Mathematical Properties of Waves

A screen with a coordinate grid, showing two sine waves. One has a large amplitude compared to the other.
High frequency sine waves on oscilloscope screen. Clive Streeter/Getty Images

Physical waves, or mechanical waves, form through the vibration of a medium, be it a string, the Earth's crust, or particles of gases and fluids. Waves have mathematical properties that can be analyzed to understand the motion of the wave. This article introduces these general wave properties, rather than how to apply them in specific situations in physics.

Transverse & Longitudinal Waves

There are two types of mechanical waves.

A is such that the displacements of the medium are perpendicular (transverse) to the direction of travel of the wave along the medium. Vibrating a string in periodic motion, so the waves move along it, is a transverse wave, as are waves in the ocean.

A longitudinal wave is such that the displacements of the medium are back and forth along the same direction as the wave itself. Sound waves, where the air particles are pushed along in the direction of travel, is an example of a longitudinal wave.

Even though the waves discussed in this article will refer to travel in a medium, the mathematics introduced here can be used to analyze properties of non-mechanical waves. Electromagnetic radiation, for example, is able to travel through empty space, but still has the same mathematical properties as other waves. For example, the Doppler effect for sound waves is well known, but there exists a similar Doppler effect for light waves, and they are based around the same mathematical principles.

What Causes Waves?

  1. Waves can be viewed as a disturbance in the medium around an equilibrium state, which is generally at rest. The energy of this disturbance is what causes the wave motion. A pool of water is at equilibrium when there are no waves, but as soon as a stone is thrown in it, the equilibrium of the particles is disturbed and the wave motion begins.


  1. The disturbance of the wave travels, or propogates, with a definite speed, called the wave speed (v).


  2. Waves transport energy, but not matter. The medium itself doesn't travel; the individual particles undergo back-and-forth or up-and-down motion around the equilibrium position.

The Wave Function

To mathematically describe wave motion, we refer to the concept of a wave function, which describes the position of a particle in the medium at any time. The most basic of wave functions is the sine wave, or sinusoidal wave, which is a periodic wave (i.e. a wave with repetitive motion).

It is important to note that the wave function doesn't depict the physical wave, but rather it's a graph of the displacement about the equilibrium position. This can be a confusing concept, but the useful thing is that we can use a sinusoidal wave to depict most periodic motions, such as moving in a circle or swinging a pendulum, which don't necessarily look wave-like when you view the actual motion.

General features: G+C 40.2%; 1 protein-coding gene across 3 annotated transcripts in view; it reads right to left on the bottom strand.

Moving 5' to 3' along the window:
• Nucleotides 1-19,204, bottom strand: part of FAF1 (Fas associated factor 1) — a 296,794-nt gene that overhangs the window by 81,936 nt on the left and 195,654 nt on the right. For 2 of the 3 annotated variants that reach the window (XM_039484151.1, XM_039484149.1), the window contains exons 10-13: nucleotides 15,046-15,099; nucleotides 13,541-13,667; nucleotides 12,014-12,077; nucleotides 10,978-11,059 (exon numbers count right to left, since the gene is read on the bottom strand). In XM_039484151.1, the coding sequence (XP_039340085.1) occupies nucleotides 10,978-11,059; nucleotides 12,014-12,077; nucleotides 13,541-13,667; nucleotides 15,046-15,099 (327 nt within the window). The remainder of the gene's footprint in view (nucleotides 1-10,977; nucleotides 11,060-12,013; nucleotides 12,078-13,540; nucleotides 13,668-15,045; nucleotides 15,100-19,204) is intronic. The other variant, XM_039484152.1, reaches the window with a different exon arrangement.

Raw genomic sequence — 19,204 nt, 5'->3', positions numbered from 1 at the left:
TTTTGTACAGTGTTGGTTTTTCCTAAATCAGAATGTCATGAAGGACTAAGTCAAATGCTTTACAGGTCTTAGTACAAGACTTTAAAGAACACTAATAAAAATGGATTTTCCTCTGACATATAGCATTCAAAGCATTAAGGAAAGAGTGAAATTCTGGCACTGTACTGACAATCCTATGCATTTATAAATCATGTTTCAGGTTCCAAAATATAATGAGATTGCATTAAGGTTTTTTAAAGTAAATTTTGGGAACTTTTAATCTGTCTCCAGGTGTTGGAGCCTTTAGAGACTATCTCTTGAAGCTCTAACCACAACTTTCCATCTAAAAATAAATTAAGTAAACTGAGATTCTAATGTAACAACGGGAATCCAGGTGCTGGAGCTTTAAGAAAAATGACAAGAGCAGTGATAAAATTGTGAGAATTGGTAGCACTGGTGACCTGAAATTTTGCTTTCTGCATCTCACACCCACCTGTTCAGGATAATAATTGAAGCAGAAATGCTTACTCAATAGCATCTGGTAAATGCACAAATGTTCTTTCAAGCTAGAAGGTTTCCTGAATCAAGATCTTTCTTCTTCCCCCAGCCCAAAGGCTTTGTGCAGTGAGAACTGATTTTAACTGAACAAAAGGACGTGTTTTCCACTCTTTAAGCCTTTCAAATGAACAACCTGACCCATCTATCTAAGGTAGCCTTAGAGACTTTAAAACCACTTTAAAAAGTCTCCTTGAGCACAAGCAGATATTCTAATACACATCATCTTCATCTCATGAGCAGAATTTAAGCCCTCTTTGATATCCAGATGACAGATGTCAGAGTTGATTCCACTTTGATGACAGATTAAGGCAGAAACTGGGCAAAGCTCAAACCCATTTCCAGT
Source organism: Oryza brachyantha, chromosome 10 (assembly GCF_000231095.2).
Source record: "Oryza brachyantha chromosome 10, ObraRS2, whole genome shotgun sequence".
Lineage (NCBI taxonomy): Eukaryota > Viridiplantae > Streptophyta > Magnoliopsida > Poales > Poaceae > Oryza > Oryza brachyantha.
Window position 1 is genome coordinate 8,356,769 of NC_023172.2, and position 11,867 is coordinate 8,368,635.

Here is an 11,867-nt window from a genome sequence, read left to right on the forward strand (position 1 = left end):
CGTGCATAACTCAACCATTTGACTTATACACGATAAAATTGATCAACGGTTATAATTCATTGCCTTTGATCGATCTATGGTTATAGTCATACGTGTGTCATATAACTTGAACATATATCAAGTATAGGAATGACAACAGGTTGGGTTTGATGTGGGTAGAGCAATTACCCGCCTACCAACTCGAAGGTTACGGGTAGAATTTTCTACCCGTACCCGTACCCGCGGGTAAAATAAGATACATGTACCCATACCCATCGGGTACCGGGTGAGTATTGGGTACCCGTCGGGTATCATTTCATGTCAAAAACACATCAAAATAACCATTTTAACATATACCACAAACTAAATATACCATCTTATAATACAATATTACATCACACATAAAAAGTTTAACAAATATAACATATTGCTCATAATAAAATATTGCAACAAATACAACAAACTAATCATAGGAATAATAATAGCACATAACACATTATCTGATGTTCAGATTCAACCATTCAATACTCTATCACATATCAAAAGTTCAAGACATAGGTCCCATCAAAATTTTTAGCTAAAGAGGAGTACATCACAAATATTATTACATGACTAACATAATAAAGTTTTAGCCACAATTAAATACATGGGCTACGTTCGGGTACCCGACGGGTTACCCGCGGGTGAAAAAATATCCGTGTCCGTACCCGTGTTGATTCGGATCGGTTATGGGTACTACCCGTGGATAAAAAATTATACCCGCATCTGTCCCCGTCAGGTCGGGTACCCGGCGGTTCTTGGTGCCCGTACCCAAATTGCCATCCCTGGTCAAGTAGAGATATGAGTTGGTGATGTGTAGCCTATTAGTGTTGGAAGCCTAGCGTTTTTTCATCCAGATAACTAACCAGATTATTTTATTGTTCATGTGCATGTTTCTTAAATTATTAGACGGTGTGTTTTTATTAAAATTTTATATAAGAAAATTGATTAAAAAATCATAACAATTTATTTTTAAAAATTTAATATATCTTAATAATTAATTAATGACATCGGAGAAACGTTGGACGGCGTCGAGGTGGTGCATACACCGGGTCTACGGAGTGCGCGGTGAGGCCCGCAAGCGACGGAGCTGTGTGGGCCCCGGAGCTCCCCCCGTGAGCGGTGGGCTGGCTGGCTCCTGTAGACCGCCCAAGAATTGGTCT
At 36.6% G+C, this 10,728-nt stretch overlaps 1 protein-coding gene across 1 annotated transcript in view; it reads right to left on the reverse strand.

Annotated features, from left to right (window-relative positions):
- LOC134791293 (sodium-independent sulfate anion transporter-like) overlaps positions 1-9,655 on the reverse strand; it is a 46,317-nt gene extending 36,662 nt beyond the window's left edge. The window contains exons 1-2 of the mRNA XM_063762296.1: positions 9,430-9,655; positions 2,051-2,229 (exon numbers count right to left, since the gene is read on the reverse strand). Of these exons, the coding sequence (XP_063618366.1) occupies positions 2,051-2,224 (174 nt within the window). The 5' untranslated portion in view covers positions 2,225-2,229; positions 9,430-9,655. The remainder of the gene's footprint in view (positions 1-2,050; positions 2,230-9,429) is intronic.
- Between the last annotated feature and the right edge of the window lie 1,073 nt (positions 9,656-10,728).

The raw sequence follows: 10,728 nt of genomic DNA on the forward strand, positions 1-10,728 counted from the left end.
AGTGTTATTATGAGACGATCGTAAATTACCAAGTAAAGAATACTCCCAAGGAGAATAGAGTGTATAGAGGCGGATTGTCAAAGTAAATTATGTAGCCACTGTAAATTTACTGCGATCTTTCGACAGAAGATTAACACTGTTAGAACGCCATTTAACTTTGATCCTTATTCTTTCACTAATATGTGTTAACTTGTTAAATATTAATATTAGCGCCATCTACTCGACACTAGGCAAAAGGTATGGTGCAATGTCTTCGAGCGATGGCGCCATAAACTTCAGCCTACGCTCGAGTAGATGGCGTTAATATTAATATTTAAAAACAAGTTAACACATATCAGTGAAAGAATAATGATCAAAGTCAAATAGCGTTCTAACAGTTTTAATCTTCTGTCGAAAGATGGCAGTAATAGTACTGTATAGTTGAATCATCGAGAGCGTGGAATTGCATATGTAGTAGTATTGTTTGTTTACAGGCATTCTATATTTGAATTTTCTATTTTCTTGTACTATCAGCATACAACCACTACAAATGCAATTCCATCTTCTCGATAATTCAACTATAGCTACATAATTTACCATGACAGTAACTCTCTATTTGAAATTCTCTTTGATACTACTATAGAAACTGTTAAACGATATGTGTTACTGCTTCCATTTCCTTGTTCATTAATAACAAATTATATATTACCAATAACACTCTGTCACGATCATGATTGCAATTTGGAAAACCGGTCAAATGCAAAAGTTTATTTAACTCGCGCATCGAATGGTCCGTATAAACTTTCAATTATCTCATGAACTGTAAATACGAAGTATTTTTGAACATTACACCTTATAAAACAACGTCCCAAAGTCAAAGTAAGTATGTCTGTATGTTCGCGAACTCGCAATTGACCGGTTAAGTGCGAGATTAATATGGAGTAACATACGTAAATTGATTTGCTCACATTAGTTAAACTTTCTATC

Properties of the Wave Function


  • wave speed (v) - the speed of the wave's propagation
  • amplitude (A) - the maximum magnitude of the displacement from equilibrium, in SI units of meters. In general, it is the distance from the equilibrium midpoint of the wave to its maximum displacement, or it is half the total displacement of the wave.
  • period (T) - is the time for one wave cycle (two pulses, or from crest to crest or trough to trough), in SI units of seconds (though it may be referred to as "seconds per cycle").
  • frequency (f) - the number of cycles in a unit of time. The SI unit of frequncy is the hertz (Hz) and
    1 Hz = 1 cycle/s = 1 s-1
  • angular frequency (ω) - is 2π times the frequency, in SI units of radians per second.
  • wavelength (λ) - the distance between any two points at corresponding positions on successive repetitions in the wave, so (for example) from one crest or trough to the next, in SI units of meters. 
  • wave number (k) - also called the propagation constant, this useful quantity is defined as 2 π divided by the wavelength, so the SI units are radians per meter.
  • pulse - one half-wavelength, from equilibrium back

    Some useful equations in defining the above quantities are:

    v = λ / T = λ f

    ω = 2 π f = 2 π/T

    T = 1 / f = 2 π/ω

    k = 2π/ω

    ω = vk

    The vertical position of a point on the wave, y, can be found as a function of the horizontal position, x, and the time, t, when we look at it. We thank the kind mathematicians for doing this work for us, and obtain the following useful equations to describe the wave motion:

    y(x, t) = A sin ω(t - x/v) = A sin 2π f(t - x/v)

    y(x, t) = A sin 2π(t/T - x/v)

    y(x, t) = A sin (ω t - kx)

    The Wave Equation

    One final feature of the wave function is that applying calculus to take the second derivative yields the wave equation, which is an intriguing and sometimes useful product (which, once again, we will thank the mathematicians for and accept without proving it):

    d2y / dx2 = (1 / v2) d2y / dt2

    The second derivative of y with respect to x is equivalent to the second derivative of y with respect to t divided by the wave speed squared. The key usefulness of this equation is that whenever it occurs, we know that the function y acts as a wave with wave speed v and, therefore, the situation can be described using the wave function.